Episodes: The Messengers
|Emily VanDerWerff||Nov 17, 2016|
I have a map of the United States that refers to every river, every city, every state, by what it means when translated from its original language into English. So, for instance, South Dakota becomes Southern Land of Friends, Wisconsin becomes Red River Land, and California becomes Land of the Successor (ominous!), to pick the three states I've lived in.
Most Americans have enough Spanish -- or know enough history -- to roughly translate "Los Angeles" as "The Angels." And that would more or less be accurate. But this map provides an alternate translation for my beloved, much maligned city that I have always found far more evocative: "The Messengers." I'm always put in mind of this when returning to the city from the north, along I-5, descending out of the mountains. The city sprawls out in front of you like a demented Lite Brite, and it feels like an impressive patchwork of signals. As you look down on it, you feel, for a moment, like you might be able to understand the pattern amid the noise.
Most people who live in Los Angeles, myself included, feel rather grudging about it much of the time. Yes, there are times when you're reminded of its bounty and its beauty. (For me, it's after a rain and in the handful of months around Christmastime, when the city becomes cool and livable, and the lights multiply.) But much of the rest of the time, you're worn down by the pleasant sameness of the weather, or the oppressive heat, or the traffic, or the superficiality of too many of the people, or take your pick. The city is too big. It sprawls in every direction. It uses too much water. For as much as it has tried to improve its environmental footprint, it still feels like the "Man's Hubris" portion of a triptych depicting the inevitable collapse of all things.
But I have lived in the Los Angeles area for over a decade, in Los Angeles County for almost as long, and in Downtown Los Angeles, in the heart of the beast, for just over a year, and I find it an easier place to love with every passing year. It is a city that sneaks up on you, that welcomes immense numbers of immigrant communities into its heart, makes them rub shoulders, then comes up with the weirdest fusion cuisines out of the whole experience.
There was a map going around in the wake of the election that said something to the effect of, "If you want to visit a foreign country, go to California, where over a quarter of the population was born somewhere else." To look at a map of Los Angeles is to see this plainly -- Koreatown and Little Tokyo and Thai Town and the remnants of older European immigrant neighborhoods. But just to walk down the street, past all manner of shops and all manner of people is to see it as well. For me, Los Angeles is a constant reminder that nothing is fixed, that all is capable of reinvention, that there's no food you can't make a taco out of.
I have been thinking a lot about the kind of world I want to live in and the kind of world I want to raise children in, should I someday be blessed with them. And for all its faults -- and there are many -- Los Angeles seems like a good starting point. The most popular stereotype of the city is that it uses people up. It draws them from all over the country with promises of fame and fortune, and after they've spent all of their money on drugs and realized they don't have the talent to [insert entertainment career here], they return, tail between their legs, to their little hometowns, a little more bitter and also a little wiser.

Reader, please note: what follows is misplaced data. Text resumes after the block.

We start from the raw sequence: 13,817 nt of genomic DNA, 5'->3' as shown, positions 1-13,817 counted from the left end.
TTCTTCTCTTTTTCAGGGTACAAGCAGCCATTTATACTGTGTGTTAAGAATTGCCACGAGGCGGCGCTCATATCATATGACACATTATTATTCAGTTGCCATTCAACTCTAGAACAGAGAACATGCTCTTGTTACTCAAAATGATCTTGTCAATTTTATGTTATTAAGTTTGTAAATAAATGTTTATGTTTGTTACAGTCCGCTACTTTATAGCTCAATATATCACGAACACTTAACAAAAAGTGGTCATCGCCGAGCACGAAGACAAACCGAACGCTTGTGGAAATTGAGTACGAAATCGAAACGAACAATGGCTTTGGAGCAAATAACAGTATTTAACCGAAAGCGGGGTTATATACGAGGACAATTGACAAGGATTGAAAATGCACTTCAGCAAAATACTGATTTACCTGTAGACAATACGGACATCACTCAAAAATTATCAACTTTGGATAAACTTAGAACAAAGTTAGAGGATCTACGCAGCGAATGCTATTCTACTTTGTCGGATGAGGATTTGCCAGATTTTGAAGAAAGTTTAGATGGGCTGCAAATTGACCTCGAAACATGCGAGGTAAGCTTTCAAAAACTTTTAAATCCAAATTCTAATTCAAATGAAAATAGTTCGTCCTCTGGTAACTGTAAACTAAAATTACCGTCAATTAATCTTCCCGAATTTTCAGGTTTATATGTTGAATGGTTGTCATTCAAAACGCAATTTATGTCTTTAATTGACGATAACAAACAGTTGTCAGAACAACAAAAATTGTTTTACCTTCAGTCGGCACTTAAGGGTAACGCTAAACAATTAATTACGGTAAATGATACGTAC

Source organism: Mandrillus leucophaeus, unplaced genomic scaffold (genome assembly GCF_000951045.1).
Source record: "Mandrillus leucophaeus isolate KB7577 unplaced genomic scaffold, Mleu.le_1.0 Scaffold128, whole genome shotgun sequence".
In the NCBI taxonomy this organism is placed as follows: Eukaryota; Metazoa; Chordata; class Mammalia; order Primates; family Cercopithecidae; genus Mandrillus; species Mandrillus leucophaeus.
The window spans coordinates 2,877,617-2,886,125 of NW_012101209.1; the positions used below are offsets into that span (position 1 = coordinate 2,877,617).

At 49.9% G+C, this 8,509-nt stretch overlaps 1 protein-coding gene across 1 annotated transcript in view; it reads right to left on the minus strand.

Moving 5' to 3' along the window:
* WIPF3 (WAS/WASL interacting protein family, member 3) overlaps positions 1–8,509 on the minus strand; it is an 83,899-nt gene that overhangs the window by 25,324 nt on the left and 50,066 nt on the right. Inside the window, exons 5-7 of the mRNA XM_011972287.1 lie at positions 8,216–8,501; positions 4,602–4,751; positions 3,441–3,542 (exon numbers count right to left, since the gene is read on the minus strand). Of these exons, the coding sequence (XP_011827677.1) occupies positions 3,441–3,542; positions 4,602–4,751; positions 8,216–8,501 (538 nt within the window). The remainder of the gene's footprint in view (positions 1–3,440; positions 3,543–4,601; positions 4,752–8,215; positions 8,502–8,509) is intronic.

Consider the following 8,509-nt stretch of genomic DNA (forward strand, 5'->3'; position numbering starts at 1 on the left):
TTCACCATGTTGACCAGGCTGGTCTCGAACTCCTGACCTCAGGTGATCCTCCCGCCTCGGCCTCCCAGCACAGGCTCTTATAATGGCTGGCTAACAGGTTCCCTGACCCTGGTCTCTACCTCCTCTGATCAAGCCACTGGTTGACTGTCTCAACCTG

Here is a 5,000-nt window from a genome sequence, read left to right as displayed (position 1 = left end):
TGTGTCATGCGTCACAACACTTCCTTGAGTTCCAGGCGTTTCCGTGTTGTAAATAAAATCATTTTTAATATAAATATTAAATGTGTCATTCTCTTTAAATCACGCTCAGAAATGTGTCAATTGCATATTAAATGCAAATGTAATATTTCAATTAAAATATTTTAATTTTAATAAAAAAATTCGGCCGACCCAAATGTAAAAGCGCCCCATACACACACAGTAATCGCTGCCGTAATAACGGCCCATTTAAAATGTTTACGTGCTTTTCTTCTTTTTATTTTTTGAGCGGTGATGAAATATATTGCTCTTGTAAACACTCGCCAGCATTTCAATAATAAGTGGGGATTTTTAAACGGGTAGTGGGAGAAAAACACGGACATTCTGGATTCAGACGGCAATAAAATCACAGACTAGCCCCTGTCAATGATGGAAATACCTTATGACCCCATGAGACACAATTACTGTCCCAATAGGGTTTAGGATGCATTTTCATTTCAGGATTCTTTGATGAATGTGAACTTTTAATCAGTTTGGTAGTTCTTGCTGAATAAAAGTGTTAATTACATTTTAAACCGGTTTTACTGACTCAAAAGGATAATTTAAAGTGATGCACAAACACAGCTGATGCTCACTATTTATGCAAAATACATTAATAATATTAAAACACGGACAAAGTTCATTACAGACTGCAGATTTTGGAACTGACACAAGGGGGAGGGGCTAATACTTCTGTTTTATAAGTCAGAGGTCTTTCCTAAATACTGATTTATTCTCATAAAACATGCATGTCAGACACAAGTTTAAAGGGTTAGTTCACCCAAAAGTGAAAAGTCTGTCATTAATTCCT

But the longer I'm here, the more I realize that that stereotype is wrong. Not everyone who comes to Los Angeles succeeds, but everyone who comes here will realize, if they stay for long enough, that the city doesn't use up. It forgives. It promises you an endless bounty, and, yes, you might waste yourself and your life trying to plumb that bounty's depths. But when you are finished, when you feel like you can dig no longer, the city -- and especially its people -- will surprise you, whether that's by offering you a hand when you need it most or just helping you discover the wonders of bacon wrapped hot dogs when you're down to your last couple of bucks and need a cheap meal.
I know Los Angeles has a bad rap. And it has a bad rap from basically everybody else I know, whether they live way out in the middle of the country or in the heart of Manhattan. "Gross," they say, or "Wow," or "Yikes," and then, always, "How could you live there?" They have different concerns. The country folks often want to know if I worry about crime a lot, and the New Yorkers can never entertain, for a second, the doubt that there might be a better city out there. (As a would-be New Yorker, I get it. I do.)
But I think, now, of Los Angeles, and California more generally, as a kind of prophecy. This is the place where the land stops, where the weather is nice, where you can sit down on the beach with a beer and a sandwich and some friends. This is a place that drew poor farmers with promises of jobs, and luckless kids with promises of stardom, and would-be celebrities with promises of parties unending. This is, God knows, not a perfect city, and sometimes a monster city, and sometimes a place that will hollow you out. But it's also a message to the world, a beacon into the sky, saying there's still room. Come and see.
Episodes is published three-ish times per week, and more if I feel like it. It is mostly about television, except when it's not. Suggest topics for future installments via email or on Twitter. Read more of my work at Vox Dot Com.